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The gender gap in health


The last century was characterised by progress in many areas, e.g. new technological trends, immunisation, healthier lifestyles and a new way of diagnosing and treating disease without cutting skin. Researchers have pinpointed a key reason why people are more likely to get sick and even die from flu during winter months, and phage therapy treats patients with drug-resistant bacterial infections (Science Daily, 2019), to mention a few. Much has also changed in the United States over the past 100 years. Medicine has evolved as much as any field, with dramatic advances in diagnosis and treatment. As a result of these developments, life expectancy is also changing, rising slowly but steadily year after year. One thing, though, has not changed — the gender gap. People of both sexes are living longer, but decade after decade, women continue to outpace men. In fact, the gap is wider now than it was a century ago. This gender gap is not restricted to the United States but occurs in industrialised societies and all developing countries (Harvard University. 2010 – 2019 2010 – 2019 All rights reserved).

Men’s health issues across the world are being severely neglected, a panellist taking part in a worldwide live video conference under the aegis of the World Health Organisation said on Sunday. Those taking part in the unique conference were linked to cities such as Cairo, Mumbai, Rio de Janeiro, Washington, Geneva and Addis Ababa.

The panellist, Professor Edward Bartlett of Washington University’s Public Health Department, called for the promotion of initiatives worldwide to promote men’s health. He said it was anticipated that life expectancy for women in industrialised countries would soon be 90 years. Men’s life expectancy, on the other hand, was nowhere near that, he said. In fact, statistics from Russia showed that the average woman there lived 15 years longer than the average man. He said that women’s health initiatives were being implemented all over the world and women’s issues were being widely addressed. However, programmes for men are lagging, Bartlett claimed. In addition, men globally were three and a half times more likely to commit suicide than women (Independent Media and affiliated companies, 2019. All rights reserved)

Throughout every year and daily there are campaigns on prevention of breast cancer in females and almost daily on social media, while there is not much on this topic for men. This year, an estimated 2 670 men in the United States will be diagnosed with breast cancer. Black men have the highest incidence rates (2.7 out of every 100,000 men), followed by white men (1.9 out of every 100,000 men) CancerNet, 2018.

What’s the reason for the increase in male breast cancer?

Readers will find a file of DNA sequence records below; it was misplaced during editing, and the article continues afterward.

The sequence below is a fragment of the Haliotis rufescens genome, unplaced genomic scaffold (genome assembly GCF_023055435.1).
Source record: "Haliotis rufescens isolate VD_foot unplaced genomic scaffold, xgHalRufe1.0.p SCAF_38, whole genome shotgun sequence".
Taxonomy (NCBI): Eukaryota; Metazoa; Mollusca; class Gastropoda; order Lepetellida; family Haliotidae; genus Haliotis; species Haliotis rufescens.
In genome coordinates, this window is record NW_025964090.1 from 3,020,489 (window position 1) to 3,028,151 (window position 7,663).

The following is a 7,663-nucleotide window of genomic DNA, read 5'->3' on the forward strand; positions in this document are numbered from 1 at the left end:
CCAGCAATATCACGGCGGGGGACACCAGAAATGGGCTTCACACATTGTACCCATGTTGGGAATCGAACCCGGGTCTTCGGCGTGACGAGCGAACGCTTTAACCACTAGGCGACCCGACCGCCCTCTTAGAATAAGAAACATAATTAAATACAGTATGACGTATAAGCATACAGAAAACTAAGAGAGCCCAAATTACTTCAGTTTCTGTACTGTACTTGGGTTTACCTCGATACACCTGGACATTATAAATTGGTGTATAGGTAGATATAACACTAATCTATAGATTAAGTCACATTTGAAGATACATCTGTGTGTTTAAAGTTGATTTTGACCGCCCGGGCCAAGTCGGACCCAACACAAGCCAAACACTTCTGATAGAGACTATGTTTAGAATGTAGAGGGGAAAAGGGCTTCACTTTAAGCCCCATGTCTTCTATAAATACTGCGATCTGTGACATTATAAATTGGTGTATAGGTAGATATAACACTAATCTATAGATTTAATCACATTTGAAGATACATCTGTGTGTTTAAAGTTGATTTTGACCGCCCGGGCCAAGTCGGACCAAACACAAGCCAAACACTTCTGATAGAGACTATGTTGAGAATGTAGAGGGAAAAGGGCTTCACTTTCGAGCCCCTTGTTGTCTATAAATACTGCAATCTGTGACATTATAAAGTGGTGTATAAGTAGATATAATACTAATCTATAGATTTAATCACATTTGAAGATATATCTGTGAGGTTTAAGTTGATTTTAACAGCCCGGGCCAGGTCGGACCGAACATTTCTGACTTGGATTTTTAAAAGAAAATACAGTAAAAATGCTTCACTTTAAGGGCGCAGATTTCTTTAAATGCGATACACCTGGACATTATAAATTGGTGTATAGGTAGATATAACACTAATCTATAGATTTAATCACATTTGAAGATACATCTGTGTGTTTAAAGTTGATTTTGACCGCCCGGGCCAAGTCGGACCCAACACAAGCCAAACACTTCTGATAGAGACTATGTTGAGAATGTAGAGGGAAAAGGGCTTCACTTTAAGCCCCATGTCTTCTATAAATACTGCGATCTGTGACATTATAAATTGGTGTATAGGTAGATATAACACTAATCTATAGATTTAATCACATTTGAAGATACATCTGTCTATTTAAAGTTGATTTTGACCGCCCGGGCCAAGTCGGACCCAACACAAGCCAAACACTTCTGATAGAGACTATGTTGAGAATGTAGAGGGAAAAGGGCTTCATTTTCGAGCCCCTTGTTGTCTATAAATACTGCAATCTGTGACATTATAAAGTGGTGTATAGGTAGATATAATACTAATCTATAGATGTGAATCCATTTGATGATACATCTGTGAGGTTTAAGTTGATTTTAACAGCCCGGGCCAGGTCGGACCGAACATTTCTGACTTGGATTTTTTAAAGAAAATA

Little is known about breast cancer in men since research studies for the condition, still considered rare by conventional medical standards, are few and far between. According to information from a Lancet Seminars review, however, 90% of all male breast carcinomas are ER-positive. Just like for ER-positive breast cancer in women, this means that cancer cells have receptors for oestrogen and that oestrogen can stimulate their growth. Also like female breast cancer, in the majority of cases, it is not the natural oestrogen in a man’s body that is causing cancer, but the presence of harmful xenoestrogens (http://thetruthaboutcancer.com/thank-subscrbingjoiningmission/?cantact­_fields%5…). In most parts of the world, health outcomes amongst boys and men continue to be substantially worse than amongst girls and women, yet this gender-based disparity in health has received little national, regional or global acknowledgement or attention from health policymakers or healthcare providers. Eastern Europe showed the biggest difference in life expectancy between men and women: women in the Russian Federation were outliving men by an average of 11.6 years. According to the Global Health 2035 report, published in The Lancet in 2013, in countries classified as “least developed” and “less developed” by the United Nations, adult mortality fell faster amongst women than amongst men between 1992 and 2012 (Jamison, Summers, Alleyne, Arrow, Berkley, Binagwaho, et al. Global Health 2035: a world converging within a generation. Lancet. 2013; 382:1898-9550.

World Health Organisation’s Regional Office for Europe has made a bold commitment to “addressing the impact of gender on men’s health and involving men in achieving gender equity in the WHO European Region through WHO programmes or direct support to Member States”. However, it is unclear what actions the office has taken to date or is planning for the future. In 2011, the European Commission published a comprehensive report, The state of men’s health in Europe, but an action plan based on its findings has not yet been produced (World Health Organisation, Regional Office for Europe [Internet]. Men’s Health. Geneva: WHO; 2014. Available from: http://www.euro.who.int/en/health-topics/health-determinants/gender/activities/mens-health [cited 2014 Feb 21].